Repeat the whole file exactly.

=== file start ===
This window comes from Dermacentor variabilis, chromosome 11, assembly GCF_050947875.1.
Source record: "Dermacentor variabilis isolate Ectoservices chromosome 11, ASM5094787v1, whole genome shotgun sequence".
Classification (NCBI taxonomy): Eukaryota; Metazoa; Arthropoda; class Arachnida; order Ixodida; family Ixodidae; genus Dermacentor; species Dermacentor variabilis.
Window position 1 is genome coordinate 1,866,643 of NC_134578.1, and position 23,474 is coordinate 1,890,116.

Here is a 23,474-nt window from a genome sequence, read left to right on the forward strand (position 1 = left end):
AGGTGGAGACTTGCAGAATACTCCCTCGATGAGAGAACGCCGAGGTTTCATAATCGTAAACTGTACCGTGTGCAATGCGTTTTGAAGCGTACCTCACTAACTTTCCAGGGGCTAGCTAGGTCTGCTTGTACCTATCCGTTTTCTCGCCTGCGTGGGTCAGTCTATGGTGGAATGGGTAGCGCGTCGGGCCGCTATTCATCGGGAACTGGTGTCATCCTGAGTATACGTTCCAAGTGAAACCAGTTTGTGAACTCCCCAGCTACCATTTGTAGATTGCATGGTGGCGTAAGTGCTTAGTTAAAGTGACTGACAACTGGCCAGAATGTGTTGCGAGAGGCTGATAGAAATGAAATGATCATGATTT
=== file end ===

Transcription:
This window comes from Dermacentor variabilis, chromosome 11, assembly GCF_050947875.1.
Source record: "Dermacentor variabilis isolate Ectoservices chromosome 11, ASM5094787v1, whole genome shotgun sequence".
Classification (NCBI taxonomy): Eukaryota; Metazoa; Arthropoda; class Arachnida; order Ixodida; family Ixodidae; genus Dermacentor; species Dermacentor variabilis.
Window position 1 is genome coordinate 1,866,643 of NC_134578.1, and position 23,474 is coordinate 1,890,116.

Here is a 23,474-nt window from a genome sequence, read left to right on the forward strand (position 1 = left end):
AGGTGGAGACTTGCAGAATACTCCCTCGATGAGAGAACGCCGAGGTTTCATAATCGTAAACTGTACCGTGTGCAATGCGTTTTGAAGCGTACCTCACTAACTTTCCAGGGGCTAGCTAGGTCTGCTTGTACCTATCCGTTTTCTCGCCTGCGTGGGTCAGTCTATGGTGGAATGGGTAGCGCGTCGGGCCGCTATTCATCGGGAACTGGTGTCATCCTGAGTATACGTTCCAAGTGAAACCAGTTTGTGAACTCCCCAGCTACCATTTGTAGATTGCATGGTGGCGTAAGTGCTTAGTTAAAGTGACTGACAACTGGCCAGAATGTGTTGCGAGAGGCTGATAGAAATGAAATGATCATGATTT